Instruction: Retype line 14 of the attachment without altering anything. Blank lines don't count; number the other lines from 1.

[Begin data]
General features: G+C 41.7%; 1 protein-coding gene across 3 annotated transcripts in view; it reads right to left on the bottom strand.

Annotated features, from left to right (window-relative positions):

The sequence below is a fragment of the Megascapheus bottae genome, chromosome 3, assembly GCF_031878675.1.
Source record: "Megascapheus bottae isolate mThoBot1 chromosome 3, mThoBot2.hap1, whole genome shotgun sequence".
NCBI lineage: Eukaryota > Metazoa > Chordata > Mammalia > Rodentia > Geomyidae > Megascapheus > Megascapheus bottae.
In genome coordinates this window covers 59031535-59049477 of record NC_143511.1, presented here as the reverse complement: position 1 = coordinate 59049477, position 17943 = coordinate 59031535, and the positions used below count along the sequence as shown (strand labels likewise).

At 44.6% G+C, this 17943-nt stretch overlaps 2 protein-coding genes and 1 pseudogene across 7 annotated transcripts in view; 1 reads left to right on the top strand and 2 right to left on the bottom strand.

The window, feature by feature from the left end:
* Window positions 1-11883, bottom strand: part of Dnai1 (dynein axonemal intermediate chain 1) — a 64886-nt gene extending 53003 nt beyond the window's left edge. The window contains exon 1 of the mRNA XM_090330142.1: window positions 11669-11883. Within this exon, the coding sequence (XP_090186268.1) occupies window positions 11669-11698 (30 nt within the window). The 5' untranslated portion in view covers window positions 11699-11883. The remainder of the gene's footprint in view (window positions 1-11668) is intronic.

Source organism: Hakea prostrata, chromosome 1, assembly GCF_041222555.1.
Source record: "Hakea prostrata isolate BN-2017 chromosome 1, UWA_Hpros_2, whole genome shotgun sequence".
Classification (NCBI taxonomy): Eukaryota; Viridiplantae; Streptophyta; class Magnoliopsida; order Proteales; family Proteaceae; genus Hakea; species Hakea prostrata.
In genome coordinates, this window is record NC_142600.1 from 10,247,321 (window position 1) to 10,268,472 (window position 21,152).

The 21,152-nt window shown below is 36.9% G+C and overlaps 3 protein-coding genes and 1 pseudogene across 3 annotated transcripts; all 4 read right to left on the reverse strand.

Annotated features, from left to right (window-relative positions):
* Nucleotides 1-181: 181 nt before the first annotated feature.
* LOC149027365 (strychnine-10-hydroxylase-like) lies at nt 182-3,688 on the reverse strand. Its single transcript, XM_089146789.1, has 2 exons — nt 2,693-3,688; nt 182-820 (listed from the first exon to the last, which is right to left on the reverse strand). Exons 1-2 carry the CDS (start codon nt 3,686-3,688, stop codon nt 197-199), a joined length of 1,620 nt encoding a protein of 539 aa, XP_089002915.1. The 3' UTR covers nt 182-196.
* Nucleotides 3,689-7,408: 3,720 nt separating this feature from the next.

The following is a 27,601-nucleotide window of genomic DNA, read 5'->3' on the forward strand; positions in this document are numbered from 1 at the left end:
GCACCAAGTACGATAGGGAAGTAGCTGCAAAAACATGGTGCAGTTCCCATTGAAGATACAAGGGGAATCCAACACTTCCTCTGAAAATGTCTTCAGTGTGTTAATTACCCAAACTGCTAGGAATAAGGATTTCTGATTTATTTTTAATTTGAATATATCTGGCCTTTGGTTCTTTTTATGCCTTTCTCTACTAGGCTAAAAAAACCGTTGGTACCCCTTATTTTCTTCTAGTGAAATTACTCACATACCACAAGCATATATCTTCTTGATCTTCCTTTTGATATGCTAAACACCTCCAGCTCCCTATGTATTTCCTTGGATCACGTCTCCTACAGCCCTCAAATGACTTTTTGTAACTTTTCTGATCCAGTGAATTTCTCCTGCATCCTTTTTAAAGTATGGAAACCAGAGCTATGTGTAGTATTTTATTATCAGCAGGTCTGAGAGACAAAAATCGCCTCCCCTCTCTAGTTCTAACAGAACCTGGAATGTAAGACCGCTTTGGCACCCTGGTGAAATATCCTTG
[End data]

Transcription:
The 21,152-nt window shown below is 36.9% G+C and overlaps 3 protein-coding genes and 1 pseudogene across 3 annotated transcripts; all 4 read right to left on the reverse strand.